What's keeping you from starting your own (small) HF?

Unlike private equity where you need years to nurture relationships, public markets investing is something you can do as soon as you feel like you know the ropes and have found some kind of success in the field. You can even start with $200K --- realistically you have more as your start capital --- and take some leverage to boost your returns, if you REALLY pick stocks well.

IMO setting up infrastructure may not be a huge concern if you are a fundamental investor and just manually place orders with your brokers. All you need is a laptop and internet. Maybe a buddy to start it with. 

Anyone chiming in? 

Comments (12)

Most Helpful
Jul 5, 2022 - 7:31am
Shadows, what's your opinion? Comment below:

If u want to trade personal money, u can. But very risky, u will have a down year someday for sure.

If u want to setup a true HF, I think you highly underestimate middle/back office + legal/compliance. Setting up a fund and getting agreements from local regulators is a pain.

Then u also have to set up the structures in a proper way (either a LP or a fund/investment firm) so u need layers, if u see long term u have to build a tax efficient structure top, so again more legal costs.Once u have done this u need to hire at least 1 MO/BO people, and 1 compliance guy.

U also have to set up an ISDA with a prime broker to take leverageU have to setup a custodian if u want to trade cashU have to find a company to validate the NAV of the fundTo trade u need to setup things with a few brokers and/or banks

If u want outside clients u need at least an office and a sales person. But most institutional clients want an autonomous risk officer and a board overseeing the company

Plus all the standard pain of having a company like an accountant and all the administrative stuff

Jul 5, 2022 - 8:21am
GoingToBeAnMD, what's your opinion? Comment below:

I've looked into this and I think you're woefully underestimating the startup and BO costs. This was a couple years back now, but when I looked at it, the startup costs alone were like 1 million and the ongoing fees were something in the 200-250k range. So you have to be prepared for that before you're ready to even think about soliciting for clients. 

Starting an ETF might be a little quicker and less expensive - I've looked into that too - but that's a whole other ball of wax. 

  • 2
Jul 5, 2022 - 8:39am
herzyherzy, what's your opinion? Comment below:

Most has been highlighted but people largely forget hedge funds are businesses... like any other business the start-up costs and everything from fund admin / custodian / prime / trading costs are pretty substantial... typically these are costs that can be absorbed by management fees, so take 1.5% multiplied by AUM and you get a rough ballpark of gross "revenues" to cover costs, not withstanding what you'd ideally need to live on (base salary). Not entirely sure what these costs look like now but just knowing what a Bloomberg seat costs per year is pretty hefty (> 10% of a $200k asset pile). Then getting real, attractive leverage at those levels probably isn't as easy, borrow on shorts won't be cheap, and then yes like you said "pick stocks REALLY well." Most hedge funds on the fundamental side at least are getting slaughtered this year. What's your edge? And "edge" simply cannot be "nimble and small," has to be something replicable at scale.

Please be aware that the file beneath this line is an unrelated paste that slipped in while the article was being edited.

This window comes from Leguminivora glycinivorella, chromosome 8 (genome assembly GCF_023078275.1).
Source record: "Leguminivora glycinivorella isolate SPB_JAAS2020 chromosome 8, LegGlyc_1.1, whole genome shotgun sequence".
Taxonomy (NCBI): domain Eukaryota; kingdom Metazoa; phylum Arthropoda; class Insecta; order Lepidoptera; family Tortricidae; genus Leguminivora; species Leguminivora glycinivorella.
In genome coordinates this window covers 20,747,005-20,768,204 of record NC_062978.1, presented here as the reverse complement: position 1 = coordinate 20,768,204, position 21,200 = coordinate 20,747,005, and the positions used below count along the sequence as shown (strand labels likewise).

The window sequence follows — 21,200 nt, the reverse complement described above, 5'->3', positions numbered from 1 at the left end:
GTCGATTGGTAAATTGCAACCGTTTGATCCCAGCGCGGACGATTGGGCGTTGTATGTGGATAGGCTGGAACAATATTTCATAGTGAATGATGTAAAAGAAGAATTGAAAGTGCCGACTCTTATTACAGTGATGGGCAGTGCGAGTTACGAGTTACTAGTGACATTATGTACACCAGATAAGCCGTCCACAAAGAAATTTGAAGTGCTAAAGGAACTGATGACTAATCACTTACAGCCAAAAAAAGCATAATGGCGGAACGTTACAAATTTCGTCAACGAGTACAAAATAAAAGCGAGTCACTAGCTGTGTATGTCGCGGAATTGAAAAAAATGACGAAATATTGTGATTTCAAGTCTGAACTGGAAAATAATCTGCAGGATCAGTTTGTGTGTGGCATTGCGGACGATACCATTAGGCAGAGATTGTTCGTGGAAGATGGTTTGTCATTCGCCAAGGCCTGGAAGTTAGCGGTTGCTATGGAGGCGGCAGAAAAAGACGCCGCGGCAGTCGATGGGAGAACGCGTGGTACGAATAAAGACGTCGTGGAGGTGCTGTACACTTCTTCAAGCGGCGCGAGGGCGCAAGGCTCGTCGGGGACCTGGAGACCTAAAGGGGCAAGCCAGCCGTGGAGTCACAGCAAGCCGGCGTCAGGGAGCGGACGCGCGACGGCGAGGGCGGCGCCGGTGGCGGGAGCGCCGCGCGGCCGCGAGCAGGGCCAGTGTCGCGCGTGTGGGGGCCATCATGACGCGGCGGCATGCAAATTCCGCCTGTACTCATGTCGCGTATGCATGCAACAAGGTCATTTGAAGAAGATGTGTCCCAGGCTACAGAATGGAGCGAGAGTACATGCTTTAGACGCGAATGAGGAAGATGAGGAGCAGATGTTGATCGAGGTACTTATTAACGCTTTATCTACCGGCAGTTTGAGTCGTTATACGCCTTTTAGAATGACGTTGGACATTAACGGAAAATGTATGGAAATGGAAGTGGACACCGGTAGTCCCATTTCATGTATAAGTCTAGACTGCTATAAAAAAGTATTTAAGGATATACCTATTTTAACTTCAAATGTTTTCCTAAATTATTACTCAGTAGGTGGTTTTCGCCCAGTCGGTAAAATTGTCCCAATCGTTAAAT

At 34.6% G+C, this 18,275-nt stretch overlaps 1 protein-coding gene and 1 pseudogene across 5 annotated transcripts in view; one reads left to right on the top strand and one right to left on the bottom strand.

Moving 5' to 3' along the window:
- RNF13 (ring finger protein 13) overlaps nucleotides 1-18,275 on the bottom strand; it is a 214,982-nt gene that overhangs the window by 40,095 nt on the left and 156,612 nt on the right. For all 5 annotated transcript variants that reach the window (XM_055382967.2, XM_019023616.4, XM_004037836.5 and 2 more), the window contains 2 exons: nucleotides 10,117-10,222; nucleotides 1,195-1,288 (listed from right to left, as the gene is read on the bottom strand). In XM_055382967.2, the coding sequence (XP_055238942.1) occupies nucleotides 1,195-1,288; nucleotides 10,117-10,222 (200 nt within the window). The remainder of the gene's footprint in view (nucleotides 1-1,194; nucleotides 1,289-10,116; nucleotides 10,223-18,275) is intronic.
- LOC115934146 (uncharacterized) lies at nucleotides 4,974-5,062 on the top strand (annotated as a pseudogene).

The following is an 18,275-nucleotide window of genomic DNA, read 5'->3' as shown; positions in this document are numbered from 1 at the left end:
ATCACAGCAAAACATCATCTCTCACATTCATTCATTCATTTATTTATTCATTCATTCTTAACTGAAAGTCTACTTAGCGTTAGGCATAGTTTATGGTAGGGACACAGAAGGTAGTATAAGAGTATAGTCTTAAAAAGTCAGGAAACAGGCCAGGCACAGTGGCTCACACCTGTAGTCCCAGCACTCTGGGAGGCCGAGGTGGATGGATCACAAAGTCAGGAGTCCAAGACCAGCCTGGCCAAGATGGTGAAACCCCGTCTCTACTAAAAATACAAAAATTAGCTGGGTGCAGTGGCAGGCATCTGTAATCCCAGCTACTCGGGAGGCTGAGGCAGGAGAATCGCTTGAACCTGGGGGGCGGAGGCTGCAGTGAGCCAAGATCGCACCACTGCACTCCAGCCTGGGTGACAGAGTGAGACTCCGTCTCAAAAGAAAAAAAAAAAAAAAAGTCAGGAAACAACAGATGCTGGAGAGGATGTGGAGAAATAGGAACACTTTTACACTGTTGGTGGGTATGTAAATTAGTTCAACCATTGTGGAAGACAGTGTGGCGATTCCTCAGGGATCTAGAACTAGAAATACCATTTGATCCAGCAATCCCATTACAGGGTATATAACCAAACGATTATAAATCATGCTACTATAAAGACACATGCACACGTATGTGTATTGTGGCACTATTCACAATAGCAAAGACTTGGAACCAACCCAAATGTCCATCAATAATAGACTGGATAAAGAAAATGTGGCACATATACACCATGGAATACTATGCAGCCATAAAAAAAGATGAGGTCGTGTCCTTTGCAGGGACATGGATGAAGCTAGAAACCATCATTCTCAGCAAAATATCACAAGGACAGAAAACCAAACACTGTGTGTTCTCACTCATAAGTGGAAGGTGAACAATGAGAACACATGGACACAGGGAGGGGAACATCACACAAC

More realistic setup would be ~$10m minimum, probably closer to $50m AUM to be comfortable and covering costs with no issue. Bear in mind the AUM/allocator environment as well... if you're managing < $500k, most larger institutional money managers aren't writing checks for less than that and aren't going to be willing to be > 50% of your investor base. Just something to keep in mind - at the smaller levels it's going to have to be your own / family & friends / returns based AUM growth. Might be stickier but also a bit more pressure I'd say to generate returns.

Something I've yet to see highlighted and this ties into the edge comment I made... what's your track record? Any schmuck with $200k can try to generate returns and some guys probably found a bit of success from ~2012 - 2019... the last 3 years have more or less highlighted a fierce shift in alpha generation among some of the top managers. The days of levered ARKK long / shitco's at ridiculous valuations seem to be behind us to some extent. What are your risk parameters? How do you manage a drawdown? Not saying this isn't a solve-able question and problem, but these are answers and process-type obstacles that need to be sorted. If the $200k is your own, then who cares? Lever up and trade whatever you want but a "hedge fund" by definition is structured in a way to generate outperforming and "sustainable" (I put this in quotes as the industry has recently not been able to achieve this) returns, net of fees. The base-line infrastructure costs are enough to discourage at the sub-$1m level, but beyond that developing an edge and process likely costs both mental and paper capital, too.

  • Analyst 2 in IB - Cov
Jul 5, 2022 - 10:31pm

A professor of mine mentioned "your strategy must be scalable" when I was attending his class. He didn't elaborate. 

What exactly do you mean by scalable? If I buy and hold, does it matter? 

Jul 6, 2022 - 12:15am
dickthesellsider, what's your opinion? Comment below:

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